Jekyll has several freshwater ponds on the island. Let’s take a look at them. We’ll find out what lives in and around them – gators, anyone? – and point out a few features you wouldn’t expect.


Just what are tides and how are they generated? What does the moon have to do with it, anyway? And how do animals, plants – and people – use the tides for their benefit? Make a date with the tide, and explore the answers to it’s mysteries here.


What influences coastal weather? How does air, water and sunlight create storms? Is there anything to the old salt’s saying, “Red sky in morning, sailor take warning; red sky at night, sailor’s delight”? And what makes the sky red, anyway? Find out here.


You should know this – they’re are no pythons on Jekyll Island (or anywhere else in the Georgia outdoors – although, I’ve been told some have escaped from snake-loving pet owners and “relocated” themselves to the wild. There are other snakes, however, and we’ll meet them here. You’ll learn how to identify them, and if they’re dangerous to humans. Also, why all snakes – even the venomous ones – are important for a healthy environment.


What kinds of fish school around Jekyll Island, both salt and fresh water? A bunch of varied species, that’s what. We’ll learn about the fish (and the crustaceans, shell fish, and jellies), see how they interact, and why they’re important to the overall scheme of things in the Georgia outdoors.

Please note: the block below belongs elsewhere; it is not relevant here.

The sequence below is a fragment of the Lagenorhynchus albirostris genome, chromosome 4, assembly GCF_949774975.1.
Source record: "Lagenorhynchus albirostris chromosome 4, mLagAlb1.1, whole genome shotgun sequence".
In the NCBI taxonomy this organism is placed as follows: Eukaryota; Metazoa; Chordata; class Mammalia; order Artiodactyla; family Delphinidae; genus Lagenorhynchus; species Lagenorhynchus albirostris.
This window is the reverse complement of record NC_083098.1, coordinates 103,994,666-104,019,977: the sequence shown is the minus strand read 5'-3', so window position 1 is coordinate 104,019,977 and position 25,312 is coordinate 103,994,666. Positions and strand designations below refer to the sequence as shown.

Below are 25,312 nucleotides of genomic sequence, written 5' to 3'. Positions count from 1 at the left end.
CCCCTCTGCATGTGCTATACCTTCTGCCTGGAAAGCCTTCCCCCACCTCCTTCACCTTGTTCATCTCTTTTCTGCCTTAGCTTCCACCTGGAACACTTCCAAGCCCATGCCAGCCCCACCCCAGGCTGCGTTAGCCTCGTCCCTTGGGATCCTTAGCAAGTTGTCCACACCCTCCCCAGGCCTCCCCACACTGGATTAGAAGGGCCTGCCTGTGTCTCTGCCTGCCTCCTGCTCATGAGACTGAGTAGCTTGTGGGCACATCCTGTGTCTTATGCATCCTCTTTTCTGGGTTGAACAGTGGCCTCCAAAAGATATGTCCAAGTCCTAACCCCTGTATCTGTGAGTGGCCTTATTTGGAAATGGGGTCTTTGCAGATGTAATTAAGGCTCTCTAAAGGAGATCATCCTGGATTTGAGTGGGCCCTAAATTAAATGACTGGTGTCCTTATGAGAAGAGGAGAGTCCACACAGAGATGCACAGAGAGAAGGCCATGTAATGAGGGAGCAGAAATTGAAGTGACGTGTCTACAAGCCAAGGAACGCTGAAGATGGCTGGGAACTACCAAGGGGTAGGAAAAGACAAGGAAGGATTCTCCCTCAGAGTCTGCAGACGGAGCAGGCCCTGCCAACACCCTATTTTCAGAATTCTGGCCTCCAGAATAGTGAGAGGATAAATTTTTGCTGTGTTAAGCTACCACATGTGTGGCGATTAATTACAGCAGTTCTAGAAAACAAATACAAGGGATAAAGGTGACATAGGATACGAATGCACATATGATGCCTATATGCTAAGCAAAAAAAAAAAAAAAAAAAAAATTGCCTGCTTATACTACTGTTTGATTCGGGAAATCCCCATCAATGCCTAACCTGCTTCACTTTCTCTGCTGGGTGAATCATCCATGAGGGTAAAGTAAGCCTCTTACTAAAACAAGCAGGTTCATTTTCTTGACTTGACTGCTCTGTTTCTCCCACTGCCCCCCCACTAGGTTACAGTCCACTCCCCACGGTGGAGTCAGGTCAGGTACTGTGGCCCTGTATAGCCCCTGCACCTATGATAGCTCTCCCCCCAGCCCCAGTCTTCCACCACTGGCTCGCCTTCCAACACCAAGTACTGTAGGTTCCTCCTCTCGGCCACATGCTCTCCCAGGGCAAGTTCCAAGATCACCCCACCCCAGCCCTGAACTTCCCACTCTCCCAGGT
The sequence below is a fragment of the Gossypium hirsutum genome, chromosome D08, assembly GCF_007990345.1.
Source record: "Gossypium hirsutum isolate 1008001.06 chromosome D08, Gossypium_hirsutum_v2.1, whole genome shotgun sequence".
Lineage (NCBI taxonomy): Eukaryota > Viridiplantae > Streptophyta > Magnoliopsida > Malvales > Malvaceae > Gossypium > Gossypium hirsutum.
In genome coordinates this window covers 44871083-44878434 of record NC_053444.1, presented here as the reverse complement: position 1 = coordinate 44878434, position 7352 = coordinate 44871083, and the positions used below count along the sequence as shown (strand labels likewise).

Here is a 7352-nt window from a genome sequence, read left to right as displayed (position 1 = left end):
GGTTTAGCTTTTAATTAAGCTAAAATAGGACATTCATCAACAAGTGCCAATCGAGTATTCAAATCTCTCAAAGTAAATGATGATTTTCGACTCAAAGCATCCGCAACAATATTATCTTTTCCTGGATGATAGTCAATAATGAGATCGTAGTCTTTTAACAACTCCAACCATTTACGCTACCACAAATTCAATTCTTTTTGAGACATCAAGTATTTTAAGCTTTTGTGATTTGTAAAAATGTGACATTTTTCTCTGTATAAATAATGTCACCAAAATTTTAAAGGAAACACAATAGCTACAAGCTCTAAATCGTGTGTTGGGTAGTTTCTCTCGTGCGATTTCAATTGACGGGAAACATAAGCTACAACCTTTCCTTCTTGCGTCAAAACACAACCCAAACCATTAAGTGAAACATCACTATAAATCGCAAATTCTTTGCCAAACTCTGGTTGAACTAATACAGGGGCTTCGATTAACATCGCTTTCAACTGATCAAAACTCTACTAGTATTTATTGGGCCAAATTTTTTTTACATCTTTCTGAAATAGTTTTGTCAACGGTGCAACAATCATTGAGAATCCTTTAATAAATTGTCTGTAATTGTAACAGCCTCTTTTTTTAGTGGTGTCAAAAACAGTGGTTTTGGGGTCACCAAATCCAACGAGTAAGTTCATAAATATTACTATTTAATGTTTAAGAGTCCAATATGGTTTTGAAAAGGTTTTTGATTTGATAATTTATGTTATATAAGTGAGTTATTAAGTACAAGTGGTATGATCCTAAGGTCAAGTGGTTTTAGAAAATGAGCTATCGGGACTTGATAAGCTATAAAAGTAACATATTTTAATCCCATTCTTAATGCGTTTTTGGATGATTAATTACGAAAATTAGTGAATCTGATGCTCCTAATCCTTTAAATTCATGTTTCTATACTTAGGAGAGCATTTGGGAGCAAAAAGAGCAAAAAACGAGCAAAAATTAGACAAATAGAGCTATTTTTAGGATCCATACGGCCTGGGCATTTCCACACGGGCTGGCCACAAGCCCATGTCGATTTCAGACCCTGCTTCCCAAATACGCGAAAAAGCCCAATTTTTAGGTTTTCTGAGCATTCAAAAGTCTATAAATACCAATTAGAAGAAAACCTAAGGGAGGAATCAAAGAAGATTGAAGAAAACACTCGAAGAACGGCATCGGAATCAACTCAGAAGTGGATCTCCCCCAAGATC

What’s bugging you? Mosquitoes? No-seeums? Honeybees? These are just a few of the myriad insects you might run into in the wild Georgia outdoors, and specifically Jekyll Island. Believe it or not, they’re all necessary for a healthy ecosystem – even the mosquitoes! Why? Let’s see…


The big guy. Everyone wants to see a gator – and if you’re patient, you will see one here on Jekyll. They’re not as plentiful in the Georgia outdoors as they are in, say, Florida, but they do make their home here. Respect and tread carefully around them, and you, too, can safely experience a “close encounter of the scaly kind”! Find out how – and why – they live their lives on Jekyll here.


Why are we humans so drawn to dolphins? They seem to epitomize fun and freedom. You can see dolphins frolicking in the sea and the rivers here on Jekyll Island. How do they fit in to the Jekyll Island ecosystem?